From VT News | May 24, 2019
Frank O. Aylward, an assistant professor with the Department of Biological Sciences in the Virginia Tech College of Science, has been awarded a Simons Early Career Investigator in Marine Microbial Ecology and Evolution Award.
The three-year, $540,000 grant will help Aylward to understand evolutionary trends in prokaryotes and the roles they play in carbon and nitrogen cycling, and other biogeochemical processes that are vital to ...
Think about the fast sprint of a cheetah or the rapid undulation of a swimming fish.
All biological motion is dependent on the rules of mechanics, which is a branch of physics that deals with the motion of material bodies and the forces exerted upon them.
But, how do the static laws of physics impact the dynamic process of evolution? Do stronger relationships between a morphological trait and swimming speed, for example, ...
[Featured image: An Anolis evermanni lizard, photo courtesy Edmund D. Brodie III.]
A new study from Virginia Tech takes on the decades-old battle of which has more impact on evolution: genetic variation or natural selection.
In a study published in the latest issue of Evolution Letters, Virginia Tech researcher Joel McGlothlin has found that genetic variation can leave a much longer-lasting stamp on evolutionary patterns than was previously ...
Evolution can be both stimulated and halted by an animal’s behavior, it just depends which trait you’re talking about, according to a groundbreaking study led by a Virginia Tech researcher.
The study, published Oct. 25 in the journal American Naturalist, shows behavior can be both a brake and a motor for evolution in a manner where slowing evolution in one trait actually requires accelerating evolution in another, according to Martha Read More →
A select group of garter snakes can thank their ancestors for the ability to chow down on a poisonous newt and live to tell the tale.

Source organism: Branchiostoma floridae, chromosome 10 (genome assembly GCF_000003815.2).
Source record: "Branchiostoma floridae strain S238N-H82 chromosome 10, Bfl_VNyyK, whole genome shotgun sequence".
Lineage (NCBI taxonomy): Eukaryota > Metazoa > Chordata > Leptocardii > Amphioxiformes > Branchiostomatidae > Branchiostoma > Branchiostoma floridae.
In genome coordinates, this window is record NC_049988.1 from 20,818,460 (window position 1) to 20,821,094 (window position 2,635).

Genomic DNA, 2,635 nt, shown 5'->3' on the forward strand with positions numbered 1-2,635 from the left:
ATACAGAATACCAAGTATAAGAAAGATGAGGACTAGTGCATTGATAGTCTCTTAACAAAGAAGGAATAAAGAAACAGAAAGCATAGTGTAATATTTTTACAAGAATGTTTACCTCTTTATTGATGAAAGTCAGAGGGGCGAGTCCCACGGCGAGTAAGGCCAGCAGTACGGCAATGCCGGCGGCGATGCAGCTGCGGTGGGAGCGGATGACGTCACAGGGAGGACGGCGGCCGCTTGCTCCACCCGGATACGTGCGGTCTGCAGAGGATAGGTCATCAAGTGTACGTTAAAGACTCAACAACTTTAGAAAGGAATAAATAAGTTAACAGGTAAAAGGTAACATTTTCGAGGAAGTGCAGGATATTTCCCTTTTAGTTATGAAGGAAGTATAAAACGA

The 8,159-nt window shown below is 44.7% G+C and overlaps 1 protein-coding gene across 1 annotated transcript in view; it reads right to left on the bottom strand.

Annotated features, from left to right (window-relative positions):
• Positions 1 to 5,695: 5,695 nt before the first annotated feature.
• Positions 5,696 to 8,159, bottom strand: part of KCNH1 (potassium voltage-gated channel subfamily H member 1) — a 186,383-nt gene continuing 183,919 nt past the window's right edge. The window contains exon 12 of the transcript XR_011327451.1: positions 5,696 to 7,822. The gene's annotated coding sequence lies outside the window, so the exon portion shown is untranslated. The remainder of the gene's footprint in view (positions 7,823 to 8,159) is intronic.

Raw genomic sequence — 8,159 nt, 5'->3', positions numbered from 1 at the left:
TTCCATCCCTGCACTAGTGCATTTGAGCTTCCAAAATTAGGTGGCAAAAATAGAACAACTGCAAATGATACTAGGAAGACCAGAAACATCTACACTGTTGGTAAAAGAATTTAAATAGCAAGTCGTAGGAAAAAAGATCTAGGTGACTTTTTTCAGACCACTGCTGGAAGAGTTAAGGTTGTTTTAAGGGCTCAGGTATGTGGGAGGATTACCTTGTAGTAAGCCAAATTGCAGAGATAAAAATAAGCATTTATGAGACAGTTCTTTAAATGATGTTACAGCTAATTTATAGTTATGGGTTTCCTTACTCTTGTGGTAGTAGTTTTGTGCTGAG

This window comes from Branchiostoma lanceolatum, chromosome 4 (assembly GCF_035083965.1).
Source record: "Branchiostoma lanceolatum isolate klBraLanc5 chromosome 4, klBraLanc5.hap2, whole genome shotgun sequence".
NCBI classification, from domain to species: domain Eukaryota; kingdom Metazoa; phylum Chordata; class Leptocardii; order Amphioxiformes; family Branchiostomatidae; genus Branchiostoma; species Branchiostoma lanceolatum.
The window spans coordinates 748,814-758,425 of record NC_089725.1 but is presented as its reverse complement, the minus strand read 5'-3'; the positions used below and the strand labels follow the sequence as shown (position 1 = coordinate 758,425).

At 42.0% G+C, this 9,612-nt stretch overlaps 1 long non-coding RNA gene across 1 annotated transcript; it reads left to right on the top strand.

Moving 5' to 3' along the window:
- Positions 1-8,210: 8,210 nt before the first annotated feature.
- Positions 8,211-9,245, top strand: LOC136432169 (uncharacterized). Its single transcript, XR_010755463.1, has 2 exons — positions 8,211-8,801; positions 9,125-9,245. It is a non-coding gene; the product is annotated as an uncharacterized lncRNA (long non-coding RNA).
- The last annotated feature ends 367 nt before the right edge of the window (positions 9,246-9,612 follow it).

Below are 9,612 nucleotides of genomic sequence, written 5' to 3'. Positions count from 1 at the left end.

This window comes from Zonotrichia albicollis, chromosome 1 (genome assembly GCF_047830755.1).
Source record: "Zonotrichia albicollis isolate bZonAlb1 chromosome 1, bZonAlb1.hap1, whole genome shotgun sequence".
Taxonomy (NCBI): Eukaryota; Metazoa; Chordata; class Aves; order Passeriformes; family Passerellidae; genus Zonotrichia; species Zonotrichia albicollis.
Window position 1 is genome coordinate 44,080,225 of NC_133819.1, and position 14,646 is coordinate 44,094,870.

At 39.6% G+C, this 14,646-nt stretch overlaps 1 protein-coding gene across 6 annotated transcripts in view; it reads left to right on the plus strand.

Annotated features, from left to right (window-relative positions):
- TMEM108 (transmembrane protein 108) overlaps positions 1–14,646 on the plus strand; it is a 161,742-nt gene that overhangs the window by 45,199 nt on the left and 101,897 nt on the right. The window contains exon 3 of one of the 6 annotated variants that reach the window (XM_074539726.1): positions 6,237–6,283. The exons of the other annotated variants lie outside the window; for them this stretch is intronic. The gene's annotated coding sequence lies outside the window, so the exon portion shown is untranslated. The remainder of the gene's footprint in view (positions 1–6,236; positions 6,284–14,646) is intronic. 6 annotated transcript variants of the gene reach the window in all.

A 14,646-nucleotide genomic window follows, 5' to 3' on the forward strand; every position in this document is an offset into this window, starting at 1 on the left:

Common garter snakes, along with four other snake species, have evolved the ability to eat extremely toxic species such as the rough-skinned newt — amphibians that would kill a human predator — thanks to at least 100 million years of evolution, according to Joel McGlothlin, an assistant professor of biological sciences ...Read More →
Polar bears are unable to adapt their behaviour to cope with the food losses associated with warmer summers in the Arctic. Scientists had believed that the animals would enter a type of ‘walking hibernation’ when deprived of prey. But new research says that that bears simply starve in hotter conditions when food is scarce.
The authors say that the implications for the survival of the species in a warmer world are grim.
Back in 2008 polar bears were Read More →
From VT News:
Snakes in evolutionary arms race with poisonous newt
Blacksburg, November 17, 2014: The rough-skinned newt is easily one of the most toxic animals on the planet, yet the common garter snake routinely eats it. How does a newt which produces enough toxin to kill several grown humans manage to become prey in the food chain?
The answer comes in the form of an evolutionary arms race that pits the toxin of the newt, tetrodotoxin or TTX, against the voltage-gated sodium ...Read More →